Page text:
Yesterday afternoon, between seeing In Prison My Whole Life and CSNY: Deja Vu, I drove with Katrina, James, and Jim to the Sundance resort, about 40 miles from Park City in an idyllic setting where Robert Redford originally purchased land on which to live with his family in 1969 (he was later joined by several investors in purchasing a total of 5,000 acres, 4,500 of which are preserved as open space). It was at the screening room at Sundance that we had an afternoon showing of Traces. (And no, Mr. Redford wasn’t there…)
Having seen the film several times, James and I decided to have some lunch in the cafe and then be available for the Q&A after the film ended. We were joined by a woman who had seen the film earlier this week who does work in the northern part of Ghana supporting women in becoming self-sufficient in their villages. It turned out to be quite serendipitous to make a new connection with someone from whom I hope to learn, and perhaps collaborate with, in the future.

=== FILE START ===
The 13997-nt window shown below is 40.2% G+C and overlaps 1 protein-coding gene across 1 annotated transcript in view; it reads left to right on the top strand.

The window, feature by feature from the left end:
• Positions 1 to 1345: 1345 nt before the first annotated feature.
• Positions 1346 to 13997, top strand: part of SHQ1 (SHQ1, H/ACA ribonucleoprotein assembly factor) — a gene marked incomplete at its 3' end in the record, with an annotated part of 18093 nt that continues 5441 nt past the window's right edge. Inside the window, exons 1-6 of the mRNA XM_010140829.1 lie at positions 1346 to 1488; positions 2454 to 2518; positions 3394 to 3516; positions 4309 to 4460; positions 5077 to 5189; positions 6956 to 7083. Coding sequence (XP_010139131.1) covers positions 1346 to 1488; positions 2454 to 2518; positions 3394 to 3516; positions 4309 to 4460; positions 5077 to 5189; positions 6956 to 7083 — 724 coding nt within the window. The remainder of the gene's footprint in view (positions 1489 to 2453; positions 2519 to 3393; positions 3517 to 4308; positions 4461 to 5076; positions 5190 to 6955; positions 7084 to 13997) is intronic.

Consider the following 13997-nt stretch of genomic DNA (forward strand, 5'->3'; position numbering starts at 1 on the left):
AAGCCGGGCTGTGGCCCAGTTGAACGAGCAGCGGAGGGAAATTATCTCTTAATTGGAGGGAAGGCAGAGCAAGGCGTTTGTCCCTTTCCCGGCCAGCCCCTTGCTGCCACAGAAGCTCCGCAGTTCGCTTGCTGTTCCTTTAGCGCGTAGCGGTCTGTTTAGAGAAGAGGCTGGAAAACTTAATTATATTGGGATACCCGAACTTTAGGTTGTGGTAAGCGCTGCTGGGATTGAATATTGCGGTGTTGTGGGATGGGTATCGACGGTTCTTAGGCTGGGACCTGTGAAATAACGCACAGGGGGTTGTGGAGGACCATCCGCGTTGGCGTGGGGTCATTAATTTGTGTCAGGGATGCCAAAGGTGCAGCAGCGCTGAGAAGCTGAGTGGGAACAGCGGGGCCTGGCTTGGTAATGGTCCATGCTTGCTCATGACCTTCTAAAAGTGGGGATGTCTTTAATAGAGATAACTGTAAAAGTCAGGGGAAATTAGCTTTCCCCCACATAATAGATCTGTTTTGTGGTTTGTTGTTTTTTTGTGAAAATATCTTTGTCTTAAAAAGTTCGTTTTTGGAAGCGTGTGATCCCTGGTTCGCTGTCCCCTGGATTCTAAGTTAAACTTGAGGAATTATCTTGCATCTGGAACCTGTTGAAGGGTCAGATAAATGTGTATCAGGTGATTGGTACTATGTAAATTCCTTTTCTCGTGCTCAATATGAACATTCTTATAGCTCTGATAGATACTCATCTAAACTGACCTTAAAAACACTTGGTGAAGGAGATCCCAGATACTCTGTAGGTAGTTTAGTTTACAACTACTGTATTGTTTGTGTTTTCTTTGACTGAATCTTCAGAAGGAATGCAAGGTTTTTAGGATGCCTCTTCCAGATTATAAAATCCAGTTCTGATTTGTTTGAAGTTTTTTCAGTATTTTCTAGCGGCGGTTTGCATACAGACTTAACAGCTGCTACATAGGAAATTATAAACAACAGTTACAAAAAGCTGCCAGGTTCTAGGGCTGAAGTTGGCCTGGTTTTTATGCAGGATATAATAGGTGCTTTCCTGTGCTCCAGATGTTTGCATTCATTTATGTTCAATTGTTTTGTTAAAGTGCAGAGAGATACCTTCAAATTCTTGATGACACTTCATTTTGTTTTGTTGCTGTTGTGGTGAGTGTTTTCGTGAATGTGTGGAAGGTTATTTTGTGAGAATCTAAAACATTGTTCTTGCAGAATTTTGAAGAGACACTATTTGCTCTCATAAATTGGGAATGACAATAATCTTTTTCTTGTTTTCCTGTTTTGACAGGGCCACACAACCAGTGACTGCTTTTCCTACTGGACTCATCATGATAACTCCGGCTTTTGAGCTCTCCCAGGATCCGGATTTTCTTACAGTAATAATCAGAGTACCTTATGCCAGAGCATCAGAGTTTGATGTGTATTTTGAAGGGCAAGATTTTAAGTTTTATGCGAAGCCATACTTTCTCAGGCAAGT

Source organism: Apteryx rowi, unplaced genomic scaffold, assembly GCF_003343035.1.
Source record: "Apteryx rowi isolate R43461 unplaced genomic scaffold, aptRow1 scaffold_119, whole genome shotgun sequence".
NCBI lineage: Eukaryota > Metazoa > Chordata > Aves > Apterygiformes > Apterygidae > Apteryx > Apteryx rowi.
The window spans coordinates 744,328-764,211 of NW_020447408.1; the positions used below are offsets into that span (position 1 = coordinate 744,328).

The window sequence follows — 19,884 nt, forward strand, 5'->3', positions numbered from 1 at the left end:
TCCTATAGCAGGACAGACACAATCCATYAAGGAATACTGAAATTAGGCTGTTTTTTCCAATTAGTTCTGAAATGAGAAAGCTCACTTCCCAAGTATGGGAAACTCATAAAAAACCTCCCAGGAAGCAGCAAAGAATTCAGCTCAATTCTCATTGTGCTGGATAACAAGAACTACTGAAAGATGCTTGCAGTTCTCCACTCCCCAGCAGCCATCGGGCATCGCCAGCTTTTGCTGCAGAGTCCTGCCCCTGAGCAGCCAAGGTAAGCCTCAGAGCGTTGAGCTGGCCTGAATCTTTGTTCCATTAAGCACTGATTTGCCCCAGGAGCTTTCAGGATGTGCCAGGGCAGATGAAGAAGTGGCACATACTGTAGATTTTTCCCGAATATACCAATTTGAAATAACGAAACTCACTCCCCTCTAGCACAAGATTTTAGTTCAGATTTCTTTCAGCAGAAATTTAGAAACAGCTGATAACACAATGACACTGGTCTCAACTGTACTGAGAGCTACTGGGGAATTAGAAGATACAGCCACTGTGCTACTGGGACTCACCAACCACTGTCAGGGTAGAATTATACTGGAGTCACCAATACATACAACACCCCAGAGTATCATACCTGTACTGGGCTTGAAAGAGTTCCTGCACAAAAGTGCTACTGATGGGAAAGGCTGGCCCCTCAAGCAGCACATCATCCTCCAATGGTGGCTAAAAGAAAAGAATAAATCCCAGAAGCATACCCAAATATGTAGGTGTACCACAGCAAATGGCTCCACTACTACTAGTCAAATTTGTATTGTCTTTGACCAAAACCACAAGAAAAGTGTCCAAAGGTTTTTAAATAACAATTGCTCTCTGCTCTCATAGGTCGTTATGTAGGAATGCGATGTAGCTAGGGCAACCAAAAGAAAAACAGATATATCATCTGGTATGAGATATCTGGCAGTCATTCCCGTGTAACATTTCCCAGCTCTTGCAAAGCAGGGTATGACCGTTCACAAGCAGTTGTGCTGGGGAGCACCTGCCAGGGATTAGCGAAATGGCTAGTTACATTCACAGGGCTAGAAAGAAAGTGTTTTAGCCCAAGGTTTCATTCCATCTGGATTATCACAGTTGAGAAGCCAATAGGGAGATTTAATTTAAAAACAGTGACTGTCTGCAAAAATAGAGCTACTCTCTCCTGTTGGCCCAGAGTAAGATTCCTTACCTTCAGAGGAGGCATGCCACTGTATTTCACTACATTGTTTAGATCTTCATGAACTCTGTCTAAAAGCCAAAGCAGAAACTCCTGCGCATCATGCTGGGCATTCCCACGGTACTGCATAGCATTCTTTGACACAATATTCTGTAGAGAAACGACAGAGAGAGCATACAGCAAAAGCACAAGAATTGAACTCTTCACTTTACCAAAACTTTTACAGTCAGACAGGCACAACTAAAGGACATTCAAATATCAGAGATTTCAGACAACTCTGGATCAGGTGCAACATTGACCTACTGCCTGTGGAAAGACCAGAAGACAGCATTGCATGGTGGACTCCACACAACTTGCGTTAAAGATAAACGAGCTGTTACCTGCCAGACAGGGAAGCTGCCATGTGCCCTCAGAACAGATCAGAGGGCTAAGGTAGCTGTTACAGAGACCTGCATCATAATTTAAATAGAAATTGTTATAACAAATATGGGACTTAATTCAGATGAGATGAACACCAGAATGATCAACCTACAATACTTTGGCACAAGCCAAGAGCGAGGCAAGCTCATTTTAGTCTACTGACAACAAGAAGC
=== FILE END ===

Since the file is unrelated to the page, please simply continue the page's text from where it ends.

The screening at the resort was followed this morning by the final screening of Traces at the festival back here in Park City. At both of them, as with all the others this week, the Q&A sessions were filled with engaging and thoughtful questions. The sessions last until the theatre operators tell us we have to leave so they can prepare for the next film. We have invariably then spent time talking individually with people about the film and our journey until we are eventually asked to vacate the lobby so they can get people into the next film to be screened. Traces of the Trade is an invitation to a deeper conversation about race in our lives and the invitation is being accepted by wide varieties of people who view the film.
It has been exciting and interesting to be here at Sundance. It has also been an honor to be here in support of Katrina for the World Premiere of Traces of the Trade. Tonight is the awards dinner that Katrina and her film making team will attend, followed by a celebratory party to which I believe the rest of us will also be invited.
I’ll catch a shuttle early tomorrow morning to make my way to Denver where I’ll spend some valuable time with my cousin and Traces partner Keila DePoorter and her husband Jerry (who weren’t able to be with us at Sundance: they were certainly here in spirit!), as well as with Harold Fields, who headed home from Sundance a few days ago. Harold has arranged for us to visit with students at two Denver schools, one a middle school and the other a high school, in addition to the reading and book signing at the Tattered Cover Book Store on Thursday evening.